I also like “calling the fight.” One way to make it seem less artificial is to borrow the morale save concept from the original DDM skirmish game. Some monsters will fight to the death, sure. But most are likely to run away. Either have them flee if they get bloodied (or if the boss gets bloodied), or implement a morale save. At the beginning of a bloodied monster’s turn, roll a save; if it fails, it flees.
.-= Icosahedrophilia´s last blog ..Icosahedrophilia Podcast, Episode 35: A Rite Most Foul, Part 8 =-.

5 Ameron September 10, 2009 at 12:39 pm

I’m a big believer that not every single monster should or will fight to the death. This is especially true if the monsters are highly intelligent.

I think using an automated initiative tool is a great idea if such a tool is available. Anything that will speed things up is a win.

6 Eric Graham September 11, 2009 at 7:27 pm

I like the Condition Tracker, but another tactic I like is to use tiny, colored rubber bands or rings of colored twist-tie to mark miniatures with status effects. Just hang one of those super-small rubber bands (the ones used for small braids) around the neck of the mini: red is for bloodied, players with marking abilities can designate their own colors, and the DM can hold some colors for different monster effects. I like this option because it’s visual.

7 Ameron September 11, 2009 at 9:58 pm

@Eric Graham
My group doesn’t use minis, but I’ve seen rubber bands and pipe cleaners used at cons and it does the job very well. Coloured paperclips are also a cheap and easy way to mark minis. You may even be able to find some at work and not have any additional out of pocket expense. 🙂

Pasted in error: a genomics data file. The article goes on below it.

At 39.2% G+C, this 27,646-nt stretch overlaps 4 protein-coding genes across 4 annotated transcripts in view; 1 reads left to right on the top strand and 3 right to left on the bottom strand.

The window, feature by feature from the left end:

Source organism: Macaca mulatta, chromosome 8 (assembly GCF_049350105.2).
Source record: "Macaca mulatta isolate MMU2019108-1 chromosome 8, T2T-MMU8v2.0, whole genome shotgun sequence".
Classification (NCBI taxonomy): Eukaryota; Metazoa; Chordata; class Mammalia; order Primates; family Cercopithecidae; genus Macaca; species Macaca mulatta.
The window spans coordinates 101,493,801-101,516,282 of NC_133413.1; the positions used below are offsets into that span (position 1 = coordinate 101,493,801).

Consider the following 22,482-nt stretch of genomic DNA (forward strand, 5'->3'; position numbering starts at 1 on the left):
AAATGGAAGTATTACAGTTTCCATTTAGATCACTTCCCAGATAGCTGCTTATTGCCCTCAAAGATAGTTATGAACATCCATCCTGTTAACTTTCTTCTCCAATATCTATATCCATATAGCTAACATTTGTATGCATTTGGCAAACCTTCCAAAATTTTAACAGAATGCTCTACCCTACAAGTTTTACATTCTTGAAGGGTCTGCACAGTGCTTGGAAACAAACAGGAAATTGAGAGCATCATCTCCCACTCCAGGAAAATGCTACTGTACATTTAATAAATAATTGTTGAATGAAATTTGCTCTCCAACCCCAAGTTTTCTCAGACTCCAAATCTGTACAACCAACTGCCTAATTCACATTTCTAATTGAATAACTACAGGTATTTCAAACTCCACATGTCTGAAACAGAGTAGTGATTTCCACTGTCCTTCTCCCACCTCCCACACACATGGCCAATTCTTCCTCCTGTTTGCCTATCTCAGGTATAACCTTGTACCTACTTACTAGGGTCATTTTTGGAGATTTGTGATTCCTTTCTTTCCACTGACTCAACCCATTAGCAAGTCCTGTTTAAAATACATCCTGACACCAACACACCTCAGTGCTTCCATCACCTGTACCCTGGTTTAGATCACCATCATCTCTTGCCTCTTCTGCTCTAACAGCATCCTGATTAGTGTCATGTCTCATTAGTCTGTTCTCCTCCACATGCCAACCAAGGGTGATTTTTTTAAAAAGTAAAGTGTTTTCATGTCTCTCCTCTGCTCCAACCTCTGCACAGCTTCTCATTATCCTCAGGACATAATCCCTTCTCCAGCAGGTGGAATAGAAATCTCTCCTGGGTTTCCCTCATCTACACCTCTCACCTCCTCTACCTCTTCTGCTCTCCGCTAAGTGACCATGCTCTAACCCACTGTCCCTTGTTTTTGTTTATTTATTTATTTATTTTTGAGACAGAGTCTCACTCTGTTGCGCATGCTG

8 Kaetel September 14, 2009 at 11:33 am

To speed-up combat, I use initiative cards. I order the cards per initiative order and flip the current player’s card to the back of the pile at the end of turn.

The card is also used as a condition tracker as all conditions are noted on it. I simply put a tick against the condition to remember it and voilà.

9 Chase_Dagger September 15, 2009 at 1:25 pm

A few “in my opinion” type of comments:

Condition tracker: I don’t understand why this is needed; don’t DMs keep track of monsters on paper already? Don’t you leave space to write in conditions?
I don’t see why I would print out all those conditions only to use 1 or 2 per monster; I just write the conditions on the same thing I track HP. I never considered this a significate time waster.

Advanced Initiative: I don’t see how this saves any reasonable amount of time, we’ve got what we call the Initiate Template, and it takes about 60 seconds for everyone to roll [monsters included] and for the initiative to be added to the sheet.

Calling a Fight: Like everyone else; “fights that drag on” are one of my biggest criticisms of the game. My goal is to run a game that entertains both me and my players, and this problem really gets under my skin.